I'm very grateful to the Cooper folks who are participating this year. Relay For Life is a really great event.

And it's my THIRD!!!

For those who want to support Relay For Life, please visit my Relay homepage at:

Tuesday, April 15, 2008

Do you hear what I hear?

They say you don't fully appreciate something until it's gone. In my case, something has been gone for two years and I didn't even realize it. That something was my ability to hear.

Today, after a painful labor and delivery process, my ENT was able to finally extract the remaining plug from deep inside my right ear. He showed it to me. It was the size of an earplug, and it was mostly dead skin, mixed with wax and hardened over the last two years in response to the radiation that pummeled the right side of my head during my initial treatment.

When I got in the car to drive home, I noticed that the car was making lots of strange, loud noises. (It was the engine running.) I kept fumbling for the window buttons, because I kept hearing the roar of gusting winds. (It was regular street noise; my windows were closed.) When I got home and pushed the button to close the garage door I was startled by the initial sound, and figured something must be wrong with the motor. (Nah.) As I write this I am astounded by the sound of my fingers clacking on the keyboard. How am I not waking everyone up with this racket?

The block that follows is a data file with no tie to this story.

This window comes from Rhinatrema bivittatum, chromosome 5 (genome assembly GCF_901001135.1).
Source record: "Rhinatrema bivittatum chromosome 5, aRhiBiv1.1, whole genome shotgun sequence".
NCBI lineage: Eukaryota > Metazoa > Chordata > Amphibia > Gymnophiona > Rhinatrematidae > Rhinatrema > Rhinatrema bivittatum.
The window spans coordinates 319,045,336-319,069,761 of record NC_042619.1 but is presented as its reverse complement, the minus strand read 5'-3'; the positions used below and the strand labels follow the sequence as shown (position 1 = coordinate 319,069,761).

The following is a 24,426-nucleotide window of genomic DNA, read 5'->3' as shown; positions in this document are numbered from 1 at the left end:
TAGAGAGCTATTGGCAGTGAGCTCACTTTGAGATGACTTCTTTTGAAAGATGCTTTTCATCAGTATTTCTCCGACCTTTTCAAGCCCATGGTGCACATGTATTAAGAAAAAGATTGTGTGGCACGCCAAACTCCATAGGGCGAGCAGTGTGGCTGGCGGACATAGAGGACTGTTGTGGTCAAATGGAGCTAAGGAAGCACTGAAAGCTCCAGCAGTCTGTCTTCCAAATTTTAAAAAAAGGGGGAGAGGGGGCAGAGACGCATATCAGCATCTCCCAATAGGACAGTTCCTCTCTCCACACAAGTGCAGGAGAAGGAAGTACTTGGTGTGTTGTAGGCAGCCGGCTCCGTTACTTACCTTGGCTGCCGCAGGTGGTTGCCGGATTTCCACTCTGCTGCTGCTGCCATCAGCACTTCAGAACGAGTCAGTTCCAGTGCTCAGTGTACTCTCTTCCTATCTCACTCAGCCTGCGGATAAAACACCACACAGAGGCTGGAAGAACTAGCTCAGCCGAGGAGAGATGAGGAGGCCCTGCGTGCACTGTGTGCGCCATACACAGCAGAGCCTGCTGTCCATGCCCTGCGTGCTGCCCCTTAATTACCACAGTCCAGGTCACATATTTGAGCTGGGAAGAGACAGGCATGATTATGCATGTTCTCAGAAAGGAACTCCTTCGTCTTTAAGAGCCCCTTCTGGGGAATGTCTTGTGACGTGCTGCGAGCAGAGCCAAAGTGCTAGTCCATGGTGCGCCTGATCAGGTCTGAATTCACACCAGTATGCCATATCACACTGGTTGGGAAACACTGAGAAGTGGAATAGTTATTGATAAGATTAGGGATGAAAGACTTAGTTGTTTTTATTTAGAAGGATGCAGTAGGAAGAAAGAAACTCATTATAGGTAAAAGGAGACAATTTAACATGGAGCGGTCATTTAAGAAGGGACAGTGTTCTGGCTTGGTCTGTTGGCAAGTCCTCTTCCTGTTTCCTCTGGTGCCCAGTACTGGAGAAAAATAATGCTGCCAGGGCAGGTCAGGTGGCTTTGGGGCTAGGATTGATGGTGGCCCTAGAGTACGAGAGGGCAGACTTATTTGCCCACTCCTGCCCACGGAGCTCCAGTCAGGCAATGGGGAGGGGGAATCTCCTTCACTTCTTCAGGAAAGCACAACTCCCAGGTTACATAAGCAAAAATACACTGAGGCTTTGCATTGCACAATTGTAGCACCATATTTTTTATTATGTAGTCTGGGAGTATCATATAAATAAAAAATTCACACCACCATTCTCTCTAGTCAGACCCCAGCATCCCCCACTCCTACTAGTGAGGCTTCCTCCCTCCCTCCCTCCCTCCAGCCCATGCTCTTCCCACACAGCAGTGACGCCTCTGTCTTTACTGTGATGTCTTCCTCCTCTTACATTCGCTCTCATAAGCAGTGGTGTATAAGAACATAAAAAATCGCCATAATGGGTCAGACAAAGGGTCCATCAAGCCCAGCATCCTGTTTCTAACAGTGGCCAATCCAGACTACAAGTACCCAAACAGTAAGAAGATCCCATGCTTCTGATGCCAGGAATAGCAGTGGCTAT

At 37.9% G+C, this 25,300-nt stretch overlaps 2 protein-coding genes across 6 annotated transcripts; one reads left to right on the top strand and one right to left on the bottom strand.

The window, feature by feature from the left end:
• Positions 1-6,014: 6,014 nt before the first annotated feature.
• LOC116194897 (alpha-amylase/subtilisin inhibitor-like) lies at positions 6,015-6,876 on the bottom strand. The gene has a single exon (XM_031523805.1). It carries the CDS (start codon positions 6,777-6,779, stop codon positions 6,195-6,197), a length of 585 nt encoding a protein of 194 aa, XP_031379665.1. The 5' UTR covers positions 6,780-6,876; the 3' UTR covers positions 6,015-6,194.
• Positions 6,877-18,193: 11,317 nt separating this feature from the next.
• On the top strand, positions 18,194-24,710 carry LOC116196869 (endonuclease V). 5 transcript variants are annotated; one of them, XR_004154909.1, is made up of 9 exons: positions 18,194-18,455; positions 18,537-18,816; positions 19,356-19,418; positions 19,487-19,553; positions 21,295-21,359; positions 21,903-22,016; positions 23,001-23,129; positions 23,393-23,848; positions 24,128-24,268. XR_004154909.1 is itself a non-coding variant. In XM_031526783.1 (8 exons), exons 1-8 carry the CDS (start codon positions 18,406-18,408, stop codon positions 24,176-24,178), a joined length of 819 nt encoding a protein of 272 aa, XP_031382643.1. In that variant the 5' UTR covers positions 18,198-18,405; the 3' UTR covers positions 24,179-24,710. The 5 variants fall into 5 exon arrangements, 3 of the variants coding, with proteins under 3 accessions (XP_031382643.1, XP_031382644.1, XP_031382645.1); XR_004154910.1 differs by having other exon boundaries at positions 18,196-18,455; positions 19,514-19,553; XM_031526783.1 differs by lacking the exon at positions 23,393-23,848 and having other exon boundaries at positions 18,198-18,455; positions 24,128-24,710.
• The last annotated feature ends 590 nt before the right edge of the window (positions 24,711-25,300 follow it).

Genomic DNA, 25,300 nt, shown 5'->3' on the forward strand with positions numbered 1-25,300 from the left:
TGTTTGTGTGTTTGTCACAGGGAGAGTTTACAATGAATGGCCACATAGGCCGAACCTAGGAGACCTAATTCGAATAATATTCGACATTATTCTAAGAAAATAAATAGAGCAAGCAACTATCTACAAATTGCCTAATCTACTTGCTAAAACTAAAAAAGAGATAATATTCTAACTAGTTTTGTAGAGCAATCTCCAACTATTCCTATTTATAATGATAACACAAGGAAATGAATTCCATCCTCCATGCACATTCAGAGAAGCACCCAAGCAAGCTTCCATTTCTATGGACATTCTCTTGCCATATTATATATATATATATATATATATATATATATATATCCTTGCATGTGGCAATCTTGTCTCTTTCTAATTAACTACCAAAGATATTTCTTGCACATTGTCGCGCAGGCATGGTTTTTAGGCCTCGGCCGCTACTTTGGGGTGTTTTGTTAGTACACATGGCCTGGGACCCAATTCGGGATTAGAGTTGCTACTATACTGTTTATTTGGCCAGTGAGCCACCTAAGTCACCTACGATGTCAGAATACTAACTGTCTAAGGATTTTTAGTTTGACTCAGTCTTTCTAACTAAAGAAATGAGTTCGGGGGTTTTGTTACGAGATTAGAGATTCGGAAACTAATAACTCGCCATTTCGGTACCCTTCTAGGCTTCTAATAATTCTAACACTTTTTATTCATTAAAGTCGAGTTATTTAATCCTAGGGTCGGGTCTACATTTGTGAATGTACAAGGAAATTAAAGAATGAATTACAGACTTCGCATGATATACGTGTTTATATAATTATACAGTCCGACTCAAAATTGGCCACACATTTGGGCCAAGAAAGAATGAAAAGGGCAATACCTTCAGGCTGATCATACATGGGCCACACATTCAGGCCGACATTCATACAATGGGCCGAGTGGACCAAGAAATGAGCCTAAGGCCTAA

I talked to my mom on the phone, and she said I wasn't shouting into the phone like I normally do. Conversely, my husband commented that I wasn't whispering when I talked to him, like I normally do when we are in the same room together. Until today I had no idea how loudly or softly I was speaking, because it was all just a mess of vibrations. Now when I talk, I actually hear my voice. It's so weird! It sounds like an echo with some strange person's voice in there. She sounds like she has a cold or something (or maybe she's just getting over the flu).